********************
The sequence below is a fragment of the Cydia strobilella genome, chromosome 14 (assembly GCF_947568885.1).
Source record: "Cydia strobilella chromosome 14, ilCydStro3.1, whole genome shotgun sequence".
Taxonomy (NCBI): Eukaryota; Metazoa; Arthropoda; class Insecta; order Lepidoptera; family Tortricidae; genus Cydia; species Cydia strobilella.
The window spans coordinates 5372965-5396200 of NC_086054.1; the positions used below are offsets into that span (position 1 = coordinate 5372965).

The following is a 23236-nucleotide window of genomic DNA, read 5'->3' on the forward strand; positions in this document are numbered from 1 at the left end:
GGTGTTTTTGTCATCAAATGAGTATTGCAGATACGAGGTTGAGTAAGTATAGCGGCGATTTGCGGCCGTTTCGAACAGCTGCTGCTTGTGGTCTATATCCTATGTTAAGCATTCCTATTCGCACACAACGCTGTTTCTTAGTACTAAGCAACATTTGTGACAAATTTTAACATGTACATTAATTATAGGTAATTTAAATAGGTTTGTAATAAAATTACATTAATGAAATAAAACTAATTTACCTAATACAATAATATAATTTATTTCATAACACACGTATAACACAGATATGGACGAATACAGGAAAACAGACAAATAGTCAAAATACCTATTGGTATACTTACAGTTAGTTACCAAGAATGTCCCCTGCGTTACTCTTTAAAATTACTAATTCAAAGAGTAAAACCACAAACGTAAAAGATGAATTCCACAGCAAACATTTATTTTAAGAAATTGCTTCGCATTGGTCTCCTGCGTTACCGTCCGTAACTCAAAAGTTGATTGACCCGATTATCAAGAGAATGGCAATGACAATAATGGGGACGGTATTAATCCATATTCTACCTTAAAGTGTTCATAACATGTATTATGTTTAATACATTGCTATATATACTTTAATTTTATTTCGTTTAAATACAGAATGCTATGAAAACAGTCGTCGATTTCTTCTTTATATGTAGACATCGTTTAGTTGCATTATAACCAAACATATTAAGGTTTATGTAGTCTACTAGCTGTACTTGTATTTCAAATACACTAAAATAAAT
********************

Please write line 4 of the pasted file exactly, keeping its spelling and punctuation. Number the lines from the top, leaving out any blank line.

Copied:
The window spans coordinates 5372965-5396200 of NC_086054.1; the positions used below are offsets into that span (position 1 = coordinate 5372965).